Future Directions in Precision Medicine: An Evolving Treatment Landscape

Video

Closing out their discussion on biomarkers and precision medicine in cancer care, key opinion leaders look toward future evolutions in the oncology landscape.

Transcript:
Samuel K. Caughron, MD, FCAP:
Biomarker testing is going to continue to be a cornerstone of testing, especially to guide patient treatment. There are some exciting advances coming, like the ability to integrate more than a single biomarker finding when developing a treatment plan. We are still early in our understanding of how biomarkers impact treatment options, and how multiple biomarkers interact for significance to a patient. I think it's going to be very exciting as we begin to look at how multiple biomarkers are impacting one another, and the potential benefit or lack of benefit from different treatment options. I think that's going to be the next major step that this space has moving forward.

Timothy J. Pluard, MD:What are your thoughts on where you see the future going in terms of biomarker testing and what do we look for down the road?

Sujith R. Kalmadi, MD: I think the next step, obviously, is RNSC, which is probably going to become the standard of care for most tissue platforms. Number 2, I think full genomic profiling is around the corner and that's probably 5 to 7 years away from integrating it into clinical practice. Those two things are going to happen. I was thinking that the splicer technology, CAR-T, and all of these would drive that even faster. I think we're probably about 5 to 7 years away from all genomes being incorporated into treatments.

Ossama Tawfik, MD: I agree. I really think this is around the corner and there are people who are trying to really bridge the gap of how to make it successfully, cheaper, and faster in real time that you guys can get the information that you need instead of waiting patiently for us to provide you with the data. I would also say that back to the collective scientific community, it's really important for all the agents, the pathology societies, the oncology societies, and the pharmaceutical companies to get together and build trust and create opportunities for us to make it better, because it is the future. We are all believing that this is going to be happening, but it has to be faster, cheaper, and better.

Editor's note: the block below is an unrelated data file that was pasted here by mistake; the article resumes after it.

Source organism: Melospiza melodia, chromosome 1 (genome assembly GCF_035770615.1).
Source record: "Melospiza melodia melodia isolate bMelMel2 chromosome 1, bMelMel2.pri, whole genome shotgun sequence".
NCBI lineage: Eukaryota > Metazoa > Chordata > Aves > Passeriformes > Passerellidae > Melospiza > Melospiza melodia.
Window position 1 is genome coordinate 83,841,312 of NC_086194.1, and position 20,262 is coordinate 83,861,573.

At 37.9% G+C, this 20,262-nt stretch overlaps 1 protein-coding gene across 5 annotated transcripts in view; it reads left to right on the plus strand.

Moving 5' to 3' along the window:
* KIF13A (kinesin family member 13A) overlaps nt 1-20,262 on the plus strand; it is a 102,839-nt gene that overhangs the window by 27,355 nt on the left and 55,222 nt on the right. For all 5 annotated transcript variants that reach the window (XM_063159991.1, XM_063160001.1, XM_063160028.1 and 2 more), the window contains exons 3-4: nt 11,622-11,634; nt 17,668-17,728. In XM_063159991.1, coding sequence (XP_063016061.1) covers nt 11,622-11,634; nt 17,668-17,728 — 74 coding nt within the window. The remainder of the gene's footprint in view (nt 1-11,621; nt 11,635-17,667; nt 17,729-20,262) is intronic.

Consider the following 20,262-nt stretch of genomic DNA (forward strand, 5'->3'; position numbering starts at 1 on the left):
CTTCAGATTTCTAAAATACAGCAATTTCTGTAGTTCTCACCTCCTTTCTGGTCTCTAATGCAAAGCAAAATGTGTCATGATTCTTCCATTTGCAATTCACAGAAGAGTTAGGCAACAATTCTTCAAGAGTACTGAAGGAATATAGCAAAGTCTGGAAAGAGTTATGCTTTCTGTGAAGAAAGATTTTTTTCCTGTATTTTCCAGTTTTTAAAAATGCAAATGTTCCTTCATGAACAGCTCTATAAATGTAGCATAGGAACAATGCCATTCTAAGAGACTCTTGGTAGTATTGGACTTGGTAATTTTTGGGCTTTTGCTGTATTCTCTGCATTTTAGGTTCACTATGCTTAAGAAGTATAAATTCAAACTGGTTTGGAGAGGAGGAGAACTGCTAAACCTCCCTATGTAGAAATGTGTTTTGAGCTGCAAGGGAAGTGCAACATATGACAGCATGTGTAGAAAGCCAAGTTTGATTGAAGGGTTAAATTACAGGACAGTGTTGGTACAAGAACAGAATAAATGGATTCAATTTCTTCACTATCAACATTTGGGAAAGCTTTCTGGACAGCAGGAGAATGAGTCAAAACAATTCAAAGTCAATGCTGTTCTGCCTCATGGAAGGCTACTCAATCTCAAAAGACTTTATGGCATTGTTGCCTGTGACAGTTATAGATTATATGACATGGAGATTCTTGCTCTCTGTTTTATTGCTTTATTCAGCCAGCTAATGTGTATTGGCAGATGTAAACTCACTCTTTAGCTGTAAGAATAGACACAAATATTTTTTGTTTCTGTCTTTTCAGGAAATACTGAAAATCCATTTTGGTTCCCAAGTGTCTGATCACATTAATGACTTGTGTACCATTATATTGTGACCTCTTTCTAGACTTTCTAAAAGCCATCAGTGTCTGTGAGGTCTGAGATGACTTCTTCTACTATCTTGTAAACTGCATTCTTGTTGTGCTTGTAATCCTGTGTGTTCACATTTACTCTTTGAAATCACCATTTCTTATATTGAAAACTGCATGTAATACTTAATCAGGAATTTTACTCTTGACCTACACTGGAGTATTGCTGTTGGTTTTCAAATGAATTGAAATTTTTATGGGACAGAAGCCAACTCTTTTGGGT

Timothy J. Pluard, MD:I agree, and I think from my perspective, probably the biggest challenge going forward, is with genomic testing but also in a lot of other clinical situations in medicine, it's really how can we harness the big data, the huge amounts of data that we're getting. Are we going to reach the point soon, if we haven't already, where we've identified most of the low- hanging fruit, the single gene mutations that are drivers? Do we have to start to integrate our knowledge of pathways, oncogenic pathways, and identify combined mutations or abnormalities that may be causing a particular pathway to be hyperactive and driving the cancer?

Sujith R. Kalmadi, MD: I think all of that is very important, but I think we cannot still forget about regular pathology. I'll give you an instance. It took us 15 to 20 years, maybe, to perfect the Allred score and figure out who is ER-positive and who is ER-negative. Even today, there is debate about it being 10%, 5%, or 1% in the adjuvant setting. So, we still haven't answered those kinds of questions. Those all come back into play.